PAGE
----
Unconditional Recommendation: Young Laura Ingalls and her family make a living working the land and hunting the woods in 1871 Wisconsin.
Genre: Historical, Autobiographical Fiction
Little House in the Big Woods, depicts life through the seasons while living near the woods in Wisconsin. It takes the reader to the not-so-distant past where life consisted of hard work and simple pleasures. This sweet book has the wonderful quality of making simple things like drawing on frosted windows and taking a trip to town special.
This beloved story of a pioneer girl and her family begins in 1871 in a log cabin on the edge of the Big Woods of Wisconsin. Laura lives in the little house with her pa, her ma, her sisters Mary and Carrie, and their dog, Jack. Pioneer life is sometimes hard for the family, but it is also exciting as they make their own homemade toys and treats, do the spring planting, bring in the harvest, and visit town. And every night Laura and her family are safe and warm in their little house, with the happy sound of Pa’s fiddle to send them off to sleep. Based on the real-life adventures of Laura Ingalls Wilder, Little House in the Big Woods is the first book in the award-winning Little House series, which has captivated generations of readers with its depiction of life on the American frontier.
There aren’t any historical events in this book, but there are old ways of living and cooking! Included in this book are: using a hollow log to smoke meat, making a balloon out of a pig’s bladder, enjoying the delicacy of a fried pig’s tail, making headcheese, churning cream to make butter, hand making bullets from bits of lead, using molasses, sugar, and snow to make candy, and the list goes on!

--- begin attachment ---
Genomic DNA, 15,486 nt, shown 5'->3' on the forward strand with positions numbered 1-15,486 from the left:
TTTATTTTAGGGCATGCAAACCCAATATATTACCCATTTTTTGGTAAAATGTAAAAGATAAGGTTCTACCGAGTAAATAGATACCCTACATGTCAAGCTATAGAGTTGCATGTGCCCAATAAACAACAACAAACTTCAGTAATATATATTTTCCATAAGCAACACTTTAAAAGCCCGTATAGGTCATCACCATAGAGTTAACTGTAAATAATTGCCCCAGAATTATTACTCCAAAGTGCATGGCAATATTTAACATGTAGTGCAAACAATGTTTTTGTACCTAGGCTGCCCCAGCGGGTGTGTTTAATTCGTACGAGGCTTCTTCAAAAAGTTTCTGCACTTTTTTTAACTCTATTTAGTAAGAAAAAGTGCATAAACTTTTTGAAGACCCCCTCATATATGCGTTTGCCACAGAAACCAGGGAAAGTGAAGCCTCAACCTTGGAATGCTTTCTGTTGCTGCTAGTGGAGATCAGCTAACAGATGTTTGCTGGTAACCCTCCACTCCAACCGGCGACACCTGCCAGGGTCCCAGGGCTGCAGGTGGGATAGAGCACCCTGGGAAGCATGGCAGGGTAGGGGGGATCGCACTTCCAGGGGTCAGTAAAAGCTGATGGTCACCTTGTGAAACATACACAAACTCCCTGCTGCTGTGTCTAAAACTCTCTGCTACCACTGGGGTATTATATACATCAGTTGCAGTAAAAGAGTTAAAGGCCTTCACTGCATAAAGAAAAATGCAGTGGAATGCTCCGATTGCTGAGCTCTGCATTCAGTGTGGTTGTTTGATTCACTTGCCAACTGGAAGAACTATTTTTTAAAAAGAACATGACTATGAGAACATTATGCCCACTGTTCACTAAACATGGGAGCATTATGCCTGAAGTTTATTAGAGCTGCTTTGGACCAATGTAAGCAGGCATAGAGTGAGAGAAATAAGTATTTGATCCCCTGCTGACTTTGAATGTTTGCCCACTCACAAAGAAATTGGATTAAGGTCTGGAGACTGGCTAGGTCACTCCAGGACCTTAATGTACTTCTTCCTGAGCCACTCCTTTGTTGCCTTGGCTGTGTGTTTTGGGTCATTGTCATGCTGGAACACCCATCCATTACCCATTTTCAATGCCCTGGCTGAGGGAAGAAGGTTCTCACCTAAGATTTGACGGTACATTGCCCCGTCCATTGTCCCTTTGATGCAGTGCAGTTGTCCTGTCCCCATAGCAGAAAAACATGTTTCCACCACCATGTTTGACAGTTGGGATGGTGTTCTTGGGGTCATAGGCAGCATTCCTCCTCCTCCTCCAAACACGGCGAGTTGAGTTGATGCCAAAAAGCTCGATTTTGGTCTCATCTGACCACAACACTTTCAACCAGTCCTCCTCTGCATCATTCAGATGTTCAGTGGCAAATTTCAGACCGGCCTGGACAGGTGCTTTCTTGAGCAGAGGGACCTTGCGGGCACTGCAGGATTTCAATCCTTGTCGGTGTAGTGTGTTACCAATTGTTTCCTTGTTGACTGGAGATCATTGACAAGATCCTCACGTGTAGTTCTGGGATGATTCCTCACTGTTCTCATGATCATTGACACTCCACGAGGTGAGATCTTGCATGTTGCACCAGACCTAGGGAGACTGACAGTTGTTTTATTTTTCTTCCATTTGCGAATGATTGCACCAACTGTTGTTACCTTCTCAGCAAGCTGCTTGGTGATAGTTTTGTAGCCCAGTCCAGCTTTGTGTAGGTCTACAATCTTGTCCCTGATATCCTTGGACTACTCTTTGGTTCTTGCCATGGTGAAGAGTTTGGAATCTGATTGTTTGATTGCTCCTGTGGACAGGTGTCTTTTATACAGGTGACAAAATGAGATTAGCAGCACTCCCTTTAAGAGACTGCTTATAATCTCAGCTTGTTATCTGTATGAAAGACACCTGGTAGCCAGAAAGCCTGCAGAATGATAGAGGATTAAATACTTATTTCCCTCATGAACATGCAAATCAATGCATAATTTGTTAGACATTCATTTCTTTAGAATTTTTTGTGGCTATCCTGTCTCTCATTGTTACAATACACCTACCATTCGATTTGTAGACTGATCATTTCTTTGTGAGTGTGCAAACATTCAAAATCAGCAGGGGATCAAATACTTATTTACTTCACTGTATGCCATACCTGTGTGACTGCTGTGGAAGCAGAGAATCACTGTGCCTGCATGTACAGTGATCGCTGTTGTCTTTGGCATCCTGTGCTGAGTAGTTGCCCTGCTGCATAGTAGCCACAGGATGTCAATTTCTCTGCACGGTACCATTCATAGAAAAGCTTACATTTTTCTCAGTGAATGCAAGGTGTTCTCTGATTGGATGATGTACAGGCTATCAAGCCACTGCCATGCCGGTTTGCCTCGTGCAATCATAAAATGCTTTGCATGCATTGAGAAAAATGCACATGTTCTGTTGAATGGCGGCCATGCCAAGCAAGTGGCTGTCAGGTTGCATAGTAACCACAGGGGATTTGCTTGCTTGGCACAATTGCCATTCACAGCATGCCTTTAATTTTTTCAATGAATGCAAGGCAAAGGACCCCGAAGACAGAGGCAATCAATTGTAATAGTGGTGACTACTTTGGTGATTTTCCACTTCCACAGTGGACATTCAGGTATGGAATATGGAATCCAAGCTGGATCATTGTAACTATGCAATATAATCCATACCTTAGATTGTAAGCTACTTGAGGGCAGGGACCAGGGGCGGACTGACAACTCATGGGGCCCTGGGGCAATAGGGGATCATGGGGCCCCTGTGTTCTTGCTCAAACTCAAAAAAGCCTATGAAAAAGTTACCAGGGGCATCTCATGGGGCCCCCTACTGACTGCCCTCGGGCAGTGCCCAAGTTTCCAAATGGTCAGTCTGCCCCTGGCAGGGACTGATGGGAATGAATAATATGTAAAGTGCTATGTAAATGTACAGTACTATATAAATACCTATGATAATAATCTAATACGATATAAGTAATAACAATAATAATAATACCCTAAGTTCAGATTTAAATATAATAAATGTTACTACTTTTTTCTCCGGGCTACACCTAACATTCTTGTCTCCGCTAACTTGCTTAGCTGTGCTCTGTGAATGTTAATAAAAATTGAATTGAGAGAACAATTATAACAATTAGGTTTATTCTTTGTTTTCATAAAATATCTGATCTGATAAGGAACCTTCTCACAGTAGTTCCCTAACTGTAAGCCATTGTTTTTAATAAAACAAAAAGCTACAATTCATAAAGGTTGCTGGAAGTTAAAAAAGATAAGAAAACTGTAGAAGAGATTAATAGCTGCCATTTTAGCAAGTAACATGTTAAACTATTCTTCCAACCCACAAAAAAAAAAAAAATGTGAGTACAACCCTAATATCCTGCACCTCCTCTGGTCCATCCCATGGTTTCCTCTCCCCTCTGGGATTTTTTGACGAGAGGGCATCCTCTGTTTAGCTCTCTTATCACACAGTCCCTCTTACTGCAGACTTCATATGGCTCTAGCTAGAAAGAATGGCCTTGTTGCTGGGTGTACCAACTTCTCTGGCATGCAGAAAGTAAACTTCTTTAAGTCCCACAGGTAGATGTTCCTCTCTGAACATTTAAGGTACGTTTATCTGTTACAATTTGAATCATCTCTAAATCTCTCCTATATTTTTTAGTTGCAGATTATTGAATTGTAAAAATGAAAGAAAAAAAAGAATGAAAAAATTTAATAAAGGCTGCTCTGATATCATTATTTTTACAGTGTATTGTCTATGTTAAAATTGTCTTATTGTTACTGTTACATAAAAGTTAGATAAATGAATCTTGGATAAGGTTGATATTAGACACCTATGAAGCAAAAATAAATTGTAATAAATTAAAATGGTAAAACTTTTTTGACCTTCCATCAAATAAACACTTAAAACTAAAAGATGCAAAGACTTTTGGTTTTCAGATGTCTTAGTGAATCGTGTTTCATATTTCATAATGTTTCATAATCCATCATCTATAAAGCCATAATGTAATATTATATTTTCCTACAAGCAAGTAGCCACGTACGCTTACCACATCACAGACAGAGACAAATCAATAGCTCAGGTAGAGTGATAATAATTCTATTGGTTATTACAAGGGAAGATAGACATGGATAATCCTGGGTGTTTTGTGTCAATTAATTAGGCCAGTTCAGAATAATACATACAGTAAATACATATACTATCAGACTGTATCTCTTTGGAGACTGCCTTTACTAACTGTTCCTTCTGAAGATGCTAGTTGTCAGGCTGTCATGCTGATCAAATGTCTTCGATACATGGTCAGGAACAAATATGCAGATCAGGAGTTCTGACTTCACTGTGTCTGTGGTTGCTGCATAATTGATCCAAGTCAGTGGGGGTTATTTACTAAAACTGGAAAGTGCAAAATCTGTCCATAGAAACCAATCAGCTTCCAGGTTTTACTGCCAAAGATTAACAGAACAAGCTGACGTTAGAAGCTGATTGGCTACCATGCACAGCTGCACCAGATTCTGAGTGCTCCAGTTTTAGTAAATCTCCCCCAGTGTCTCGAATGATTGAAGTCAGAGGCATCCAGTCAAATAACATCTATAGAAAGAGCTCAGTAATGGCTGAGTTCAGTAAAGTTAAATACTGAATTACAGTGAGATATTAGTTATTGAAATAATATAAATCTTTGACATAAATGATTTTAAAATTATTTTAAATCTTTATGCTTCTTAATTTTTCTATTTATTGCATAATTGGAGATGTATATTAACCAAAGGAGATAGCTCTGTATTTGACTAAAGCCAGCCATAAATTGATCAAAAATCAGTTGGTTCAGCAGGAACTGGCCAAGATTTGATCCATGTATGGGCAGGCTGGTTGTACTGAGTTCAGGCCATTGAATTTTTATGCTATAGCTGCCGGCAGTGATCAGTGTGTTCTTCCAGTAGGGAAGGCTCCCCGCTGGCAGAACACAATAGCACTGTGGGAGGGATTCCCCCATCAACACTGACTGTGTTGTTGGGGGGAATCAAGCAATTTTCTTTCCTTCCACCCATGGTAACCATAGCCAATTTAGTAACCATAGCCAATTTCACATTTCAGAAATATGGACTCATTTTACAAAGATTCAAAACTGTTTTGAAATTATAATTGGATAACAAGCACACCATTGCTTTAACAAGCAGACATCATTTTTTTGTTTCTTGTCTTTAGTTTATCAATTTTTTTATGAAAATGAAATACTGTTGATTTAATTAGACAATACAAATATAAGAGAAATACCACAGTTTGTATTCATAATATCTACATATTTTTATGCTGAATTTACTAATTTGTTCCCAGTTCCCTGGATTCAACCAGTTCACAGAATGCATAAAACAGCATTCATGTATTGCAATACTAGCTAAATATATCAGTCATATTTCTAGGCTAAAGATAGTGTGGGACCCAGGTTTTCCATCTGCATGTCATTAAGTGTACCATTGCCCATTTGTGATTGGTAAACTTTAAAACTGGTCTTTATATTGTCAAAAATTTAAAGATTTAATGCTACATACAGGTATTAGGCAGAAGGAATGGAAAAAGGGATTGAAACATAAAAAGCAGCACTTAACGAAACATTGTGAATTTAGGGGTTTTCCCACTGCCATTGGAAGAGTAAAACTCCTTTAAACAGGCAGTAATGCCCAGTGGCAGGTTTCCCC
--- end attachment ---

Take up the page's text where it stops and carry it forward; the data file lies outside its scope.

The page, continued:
On Sunday, Ma reads Bible stories to Laura and Mary and they aren’t allowed to shout or be noisy, make new dresses for their paper dolls, or sew, etc. on that day.
Family – It’s so nice to read a book about a family who loves each other, works together, and builds a life together. So many children’s books are about orphans! In this book, children are contributing members of the family no matter how young they are. Mary and Laura both help Ma with her tasks around the house or in the kitchen. Children are expected to obey their elders and are disciplined (spanked) in love not anger when they disobey. Mary and Laura love their parents and Laura says, “But the best time of all was at night, when Pa came home.” This book paints a beautiful picture of what a safe, peaceful and happy home could be like.
Survival/Ingenuity/Self-sufficiency – It’s amazing what Pa and Ma had to do to make a living working the land with the technology of the time. The dedication, responsibility, and hard work that went into living are inspiring. It’s such a contrast to our convenience-driven, technology-laden culture today and it’s so good to read about how things were once done because it brings new pleasure to all that we have in today’s world.
This book doesn’t have an overarching plot—it’s more a collection of stories and various records of what everyday life was like for the Ingalls family as they go through a year living in the “big woods.” Each story is fascinating, entertaining and simply told. This would be a great book to read aloud with kids before bedtime because each chapter concludes nicely (no cliff hangers) and the stories are calming. Reading this book reminds me of telling family stories around a campfire.
This story has the same experience for me as Love Comes Softly. It’s slow-paced, gentle, and a quiet sort of story. I found it very calming and very rooted in reality. I really enjoy reading about the everyday tasks of living in that time because it makes me appreciate what I have. Learning about the long processes and hard work that went into creating something inspires me take a second look at these products and being amazed that I can just buy them in a store. It makes me notice the simple things in life that would otherwise go unnoticed—like a perfect stick of butter (no churning required).